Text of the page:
When it comes to the re-animation of the big slasher franchises, a pattern has recently begun to develop. New Friday the 13th, Nightmare on Elm Street, and Halloween films have been on-again, off-again more times than I can count, and it seems that the studios who own those properties just can’t seem to figure out what to do with the beloved villains who call them home. Back in their heydays, those franchises were often expanded upon with new sequels on an annual basis, so why is it now taking so long to bring the likes of Freddy, Jason, and Michael Myers back to the big screen?
It’s been six years since Freddy Krueger last invaded teenage dreams, seven since Jason Voorhees last stalked Crystal Lake, and also seven since Michael Myers picked up a kitchen knife, and at the time of writing this post, there are no set-in-stone plans to bring back those money-making franchises anytime soon. When it comes to Friday the 13th and Halloween, planned reboots were put on the backburner just last year for various behind the scenes reasons, and it’s certainly not the first time that indefinite setbacks have plagued the world of slasher franchise revivals.
(Leatherface, for whatever reason, is having no trouble revving up that chainsaw on a regular basis, as a prequel to the original is headed our way this year – just three years after Chainsaw 3D.)
Thinking back on the aforementioned franchises, there’s a common thread that ties all (okay, most) of their best installments together – and maybe, just maybe, therein lies the key to reviving them proper in the years to come.
That key, you ask? It’s simple. No really. Simplicity is probably the key.
Let’s start with Halloween. The best installments – aside from Halloween 3, since it’s a big ole exception to almost every rule imaginable (and I love it for that) – are undoubtedly the first two, which centered primarily on the masked maniac stalking and slashing youngsters. From Halloween 4 onward, the franchise became muddled by the unfortunate desire to connect the faceless “shape” to his victims – and really, we can blame Halloween 2 for starting that trend – and then almost entirely ruined by a reality TV twist that represented the series at its shark-jumping worst.
Things didn’t get much better, at least in the eyes of many, when Rob Zombie added a backstory (Halloween) and all sorts of wacky, distracting shit (Halloween 2) to the proceedings.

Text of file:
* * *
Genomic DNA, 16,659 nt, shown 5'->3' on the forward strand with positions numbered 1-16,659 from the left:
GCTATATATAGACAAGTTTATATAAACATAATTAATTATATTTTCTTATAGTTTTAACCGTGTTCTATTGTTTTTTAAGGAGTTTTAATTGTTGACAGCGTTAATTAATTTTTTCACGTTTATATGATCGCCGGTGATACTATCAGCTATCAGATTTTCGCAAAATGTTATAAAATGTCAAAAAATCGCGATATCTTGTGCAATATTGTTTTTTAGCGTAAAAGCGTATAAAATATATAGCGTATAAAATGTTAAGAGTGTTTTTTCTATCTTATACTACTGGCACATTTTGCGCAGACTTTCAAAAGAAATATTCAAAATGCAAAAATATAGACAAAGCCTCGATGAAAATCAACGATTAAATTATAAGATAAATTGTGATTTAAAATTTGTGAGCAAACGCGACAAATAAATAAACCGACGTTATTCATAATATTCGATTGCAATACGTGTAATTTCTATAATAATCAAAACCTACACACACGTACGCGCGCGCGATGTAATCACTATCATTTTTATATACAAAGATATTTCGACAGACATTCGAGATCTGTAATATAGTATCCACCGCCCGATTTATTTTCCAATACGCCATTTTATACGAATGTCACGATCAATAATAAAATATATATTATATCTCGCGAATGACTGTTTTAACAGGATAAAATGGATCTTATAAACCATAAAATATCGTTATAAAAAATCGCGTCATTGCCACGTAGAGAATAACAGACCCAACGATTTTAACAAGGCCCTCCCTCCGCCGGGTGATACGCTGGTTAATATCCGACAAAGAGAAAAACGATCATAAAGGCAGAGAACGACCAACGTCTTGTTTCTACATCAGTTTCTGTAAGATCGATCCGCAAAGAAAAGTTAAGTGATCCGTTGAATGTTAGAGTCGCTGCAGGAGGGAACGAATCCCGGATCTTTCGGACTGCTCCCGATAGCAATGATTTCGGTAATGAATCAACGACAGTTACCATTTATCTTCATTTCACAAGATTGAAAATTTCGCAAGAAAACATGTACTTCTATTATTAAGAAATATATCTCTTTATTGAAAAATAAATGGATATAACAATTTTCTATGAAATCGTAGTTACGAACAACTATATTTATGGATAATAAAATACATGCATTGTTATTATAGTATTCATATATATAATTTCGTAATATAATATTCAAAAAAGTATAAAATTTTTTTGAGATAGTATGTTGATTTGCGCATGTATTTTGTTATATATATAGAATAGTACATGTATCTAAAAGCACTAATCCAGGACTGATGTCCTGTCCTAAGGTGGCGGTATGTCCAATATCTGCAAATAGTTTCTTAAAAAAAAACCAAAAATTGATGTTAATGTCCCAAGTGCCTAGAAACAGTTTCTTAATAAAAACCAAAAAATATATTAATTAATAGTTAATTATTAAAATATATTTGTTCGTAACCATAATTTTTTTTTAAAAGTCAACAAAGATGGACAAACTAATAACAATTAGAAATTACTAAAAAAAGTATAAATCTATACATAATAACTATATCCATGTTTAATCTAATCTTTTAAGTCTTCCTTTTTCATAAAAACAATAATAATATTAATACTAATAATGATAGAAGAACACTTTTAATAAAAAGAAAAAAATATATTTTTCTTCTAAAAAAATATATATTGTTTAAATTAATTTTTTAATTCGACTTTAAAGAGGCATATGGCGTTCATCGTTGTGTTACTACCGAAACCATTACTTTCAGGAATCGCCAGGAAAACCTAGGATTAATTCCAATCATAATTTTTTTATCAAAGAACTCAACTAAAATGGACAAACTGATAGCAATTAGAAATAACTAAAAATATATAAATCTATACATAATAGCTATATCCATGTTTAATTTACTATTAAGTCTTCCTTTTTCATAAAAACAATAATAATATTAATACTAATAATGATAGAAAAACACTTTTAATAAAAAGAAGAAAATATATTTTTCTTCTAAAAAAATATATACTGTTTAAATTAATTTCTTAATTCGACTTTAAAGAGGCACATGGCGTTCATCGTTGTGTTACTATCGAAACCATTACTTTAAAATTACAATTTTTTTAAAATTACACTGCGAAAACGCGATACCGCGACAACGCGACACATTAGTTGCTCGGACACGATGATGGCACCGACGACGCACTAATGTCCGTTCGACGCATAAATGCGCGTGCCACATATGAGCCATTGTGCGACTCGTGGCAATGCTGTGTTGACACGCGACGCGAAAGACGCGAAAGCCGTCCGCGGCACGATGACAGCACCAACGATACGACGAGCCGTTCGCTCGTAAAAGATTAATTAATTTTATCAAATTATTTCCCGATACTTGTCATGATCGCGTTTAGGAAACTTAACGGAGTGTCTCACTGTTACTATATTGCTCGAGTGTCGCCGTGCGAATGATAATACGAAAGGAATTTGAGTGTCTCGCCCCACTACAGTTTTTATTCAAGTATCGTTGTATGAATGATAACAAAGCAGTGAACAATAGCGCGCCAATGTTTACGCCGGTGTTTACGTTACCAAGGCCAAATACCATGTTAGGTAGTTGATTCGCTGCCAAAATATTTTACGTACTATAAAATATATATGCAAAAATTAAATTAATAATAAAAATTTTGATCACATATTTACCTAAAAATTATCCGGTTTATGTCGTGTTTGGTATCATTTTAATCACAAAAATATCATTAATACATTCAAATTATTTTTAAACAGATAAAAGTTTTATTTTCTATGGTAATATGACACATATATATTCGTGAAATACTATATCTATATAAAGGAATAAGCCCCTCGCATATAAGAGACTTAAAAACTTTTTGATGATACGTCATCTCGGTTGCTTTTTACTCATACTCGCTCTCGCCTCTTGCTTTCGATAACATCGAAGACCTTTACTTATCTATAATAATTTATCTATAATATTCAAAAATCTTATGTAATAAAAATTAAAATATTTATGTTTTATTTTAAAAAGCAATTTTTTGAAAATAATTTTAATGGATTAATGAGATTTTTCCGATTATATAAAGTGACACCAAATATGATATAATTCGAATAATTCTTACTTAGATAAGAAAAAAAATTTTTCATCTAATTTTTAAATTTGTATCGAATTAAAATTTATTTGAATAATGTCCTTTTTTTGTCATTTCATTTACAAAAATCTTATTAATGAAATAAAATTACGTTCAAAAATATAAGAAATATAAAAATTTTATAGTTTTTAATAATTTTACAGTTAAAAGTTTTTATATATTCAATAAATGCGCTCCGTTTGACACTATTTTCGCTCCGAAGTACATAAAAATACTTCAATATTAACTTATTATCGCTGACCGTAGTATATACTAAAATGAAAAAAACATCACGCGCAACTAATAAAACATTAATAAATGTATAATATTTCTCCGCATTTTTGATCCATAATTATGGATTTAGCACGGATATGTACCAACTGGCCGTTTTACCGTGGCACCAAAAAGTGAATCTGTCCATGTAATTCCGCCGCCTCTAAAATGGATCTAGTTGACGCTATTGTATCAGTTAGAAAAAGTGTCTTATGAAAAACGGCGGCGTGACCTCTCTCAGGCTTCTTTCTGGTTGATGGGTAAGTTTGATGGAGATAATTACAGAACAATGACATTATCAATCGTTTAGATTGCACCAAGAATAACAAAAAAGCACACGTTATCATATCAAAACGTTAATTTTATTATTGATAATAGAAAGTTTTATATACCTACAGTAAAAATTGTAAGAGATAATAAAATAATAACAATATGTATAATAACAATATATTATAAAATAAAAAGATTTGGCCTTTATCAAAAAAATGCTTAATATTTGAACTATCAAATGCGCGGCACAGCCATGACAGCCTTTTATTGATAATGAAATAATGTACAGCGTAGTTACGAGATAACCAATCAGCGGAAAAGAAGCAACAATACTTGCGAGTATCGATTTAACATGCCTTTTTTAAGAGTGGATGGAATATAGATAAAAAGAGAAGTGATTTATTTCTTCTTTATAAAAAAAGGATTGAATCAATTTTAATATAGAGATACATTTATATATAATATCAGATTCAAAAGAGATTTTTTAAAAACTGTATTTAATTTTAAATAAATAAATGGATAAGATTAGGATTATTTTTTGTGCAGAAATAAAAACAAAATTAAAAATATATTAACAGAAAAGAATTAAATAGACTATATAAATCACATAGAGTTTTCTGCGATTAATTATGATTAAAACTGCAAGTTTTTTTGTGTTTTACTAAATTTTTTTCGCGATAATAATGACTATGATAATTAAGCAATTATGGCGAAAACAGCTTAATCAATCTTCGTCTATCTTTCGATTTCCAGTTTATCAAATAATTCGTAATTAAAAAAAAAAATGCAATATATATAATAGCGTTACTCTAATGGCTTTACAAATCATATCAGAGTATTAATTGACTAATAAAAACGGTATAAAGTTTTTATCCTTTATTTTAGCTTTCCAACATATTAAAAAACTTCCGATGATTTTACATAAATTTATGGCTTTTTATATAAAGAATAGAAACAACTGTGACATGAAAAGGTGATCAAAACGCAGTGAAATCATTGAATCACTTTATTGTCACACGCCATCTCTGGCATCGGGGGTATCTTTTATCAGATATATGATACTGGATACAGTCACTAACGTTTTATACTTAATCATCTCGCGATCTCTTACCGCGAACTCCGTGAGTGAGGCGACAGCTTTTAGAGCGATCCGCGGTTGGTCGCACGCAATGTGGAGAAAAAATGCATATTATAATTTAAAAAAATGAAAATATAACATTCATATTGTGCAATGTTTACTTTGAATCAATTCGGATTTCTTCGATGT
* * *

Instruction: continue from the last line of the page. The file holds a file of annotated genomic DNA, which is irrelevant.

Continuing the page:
As for Halloween H20, which took a “return to form” approach to the series after all that Thorn cult nonsense, it’s one of the best installments since Carpenter departed the franchise. Go figure.
Simplicity, for the Halloween franchise, was the key to its early success, and the very same can be said for Friday the 13th, which hit the peak of its quality with early installments that simply put kids out in the woods and let Jason (and his mom) stick sharp things into their well-toned bodies. In the fourth sequel, Jason wasn’t even Jason, and then he eventually learned how to swap bodies and even traveled to outer space. Something was undeniably lost when the series, well, it tried way too hard to change things up.
Similarly, the Nightmare on Elm Street franchise took a turn for the worse when Freddy killing teenagers in their nightmares was no longer its sole focus (the burnt-faced demon invaded the dreams of an unborn child in the fifth installment, I must remind you), and Texas Chainsaw Massacre officially (and in some ways, admirably) wore out its welcome when the Illuminati got involved in Leatherface’s business. Say what?!
And how about Child’s Play? Late-in-the-game sequels Bride and Seed of Chucky gave the killer doll a wife and a son, and though I’m aware that those films have rabid fan followings, they totally killed my own interest in the series. My faith in the franchise wasn’t restored until Don Mancini went back to the basics with Curse of Chucky in 2013, which was simple, low-budget, and wonderful.
SIMPLE, GUYS. IT WAS SIMPLE.
As far as slasher franchise remakes are concerned, the only ones that really worked for me in recent years were Texas Chainsaw Massacre and Friday the 13th, both of which shed all the desperate, convoluted, and otherwise messy nonsense found in the original franchise sequels and got back to the good old fashioned, teen-killing basics. And really, when going to see movies featuring hulking bad guys like Leatherface and Jason Voorhees, isn’t your primary interest seeing them pick up deadly weapons and use them on attractive young people?
Mind you, I understand why each of these franchises tried to spice things up back in the day, as you can’t simply do the same thing over and over and expect to continue making a killing at the box office, but at this point, I think enough time has passed that audiences just want to be reminded why they fell in love with watching people get slaughtered by their favorite villains in the first place. It’s something that Nick Antosca and David Bruckner seemed to understand with their proposed ’80s-set reboot of the Friday the 13th franchise, though Paramount unfortunately pulled the plug and has gone back to the drawing board.
So is the problem here that studios are over-thinking things? Are they trying too hard to inject new life into our favorite horror icons when they should probably just be letting them loose to do what they do best? I don’t claim to have the answers to these questions – if I did, I’d probably be wearing a suit right now and making millions of dollars – but what I do know is that simplicity worked for all of those franchises in the past. And I can’t think of a reason why that wouldn’t be the case today.
Give Jason a machete. Put him in the woods with horny teenagers. Count your money.
Nothing about slasher movies is rocket science.
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